- Skimmers are devices used to read the magnetic strip from your credit card or bank card. They are often hidden in places where you legitimately use your card to make a transaction like an ATM or restaurant. Your information is typically used within 24 hours of the skim to make online purchases.
- On the phone you may be duped into providing information to someone disguising themselves as a legitimate business representative like your phone company, a department store, or cable company.
Ten Tips to Protect Your Identity
- Reconcile your bank and credit card statements monthly. Make sure that there is nothing suspicious or out of the ordinary on your statements
- Guard your Personal Identification Numbers (PIN)s. Do not keep your PIN with any of your credit or ATM cards.
- Be wary of "phishing" emails that appear to be from a valid company or financial institution requesting confidential information. Legitimate organizations typically do not send unsolicited emails asking for confidential information. Do not reply to these emails or click on links embedded with them.
- Report lost or stolen checks or credit cards immediately.
- Pay bills online or use a locked mailbox to avoid mailbox theft. You are less likely to have your personal information stolen online than from your mailbox. Have your new personal checks delivered to your local financial institution.
- Check your credit report at least twice a year. The three major credit-reporting agencies (Experian, Equifax, TransUnion) are required to provide you with one free credit report a year. Visit www.annualcreditreport.com to obtain yours.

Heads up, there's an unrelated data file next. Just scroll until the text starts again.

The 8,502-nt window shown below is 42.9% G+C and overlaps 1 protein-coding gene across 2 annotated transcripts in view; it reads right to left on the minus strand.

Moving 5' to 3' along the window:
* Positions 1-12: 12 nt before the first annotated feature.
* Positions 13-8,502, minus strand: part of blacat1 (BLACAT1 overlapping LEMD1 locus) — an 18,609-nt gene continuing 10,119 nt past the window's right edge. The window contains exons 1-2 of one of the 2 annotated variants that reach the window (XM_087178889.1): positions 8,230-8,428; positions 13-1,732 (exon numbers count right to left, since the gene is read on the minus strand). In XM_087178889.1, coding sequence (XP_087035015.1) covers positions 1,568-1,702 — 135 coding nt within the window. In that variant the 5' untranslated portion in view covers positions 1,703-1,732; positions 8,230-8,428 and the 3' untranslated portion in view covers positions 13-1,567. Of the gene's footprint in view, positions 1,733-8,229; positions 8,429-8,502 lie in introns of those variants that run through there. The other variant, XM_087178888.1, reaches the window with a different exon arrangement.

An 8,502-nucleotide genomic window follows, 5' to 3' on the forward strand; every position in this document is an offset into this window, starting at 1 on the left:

- Do not give out information such as checking account, credit card or Social Security numbers over the phone unless you initiated the call.
- Avoid passwords that are easy to discover like your mother's maiden name or your birth date. Regularly change your passwords. Also, create a username that is unique and difficult for others to guess. For tips on creating a secured password, click here.
- Shred all documents containing personal information.
- If you think you are a victim of identity theft, take action immediately. Contact the local police, your bank(s), the three major credit reporting agencies (Equifax (800)525-6285, Experian (888) 397-3742 and TransUnion (800) 680-7289), and the Federal Trade Commission at (877) IDTHEFT.
Check these resources for more information on identity theft and your credit report:
- Annual credit report website www.annualcreditreport.com
- The Federal Trade Commission (FTC) www.ftc.gov
The Federal Deposit Insurance Corporation (FDIC)www.fdic.gov
- Major Credit Reporting Bureaus:
How to Report a Suspicious Email:
If you suspect that you've received a fraudulent Bank of Santa Barbara email, please call us at 805-730-7860 or forward it to us at email@example.com
Don't change or retype the subject line - this inhibits our ability to properly investigate it. After forwarding the email, you should delete it from your Inbox, Sent Items, and Deleted Items folders.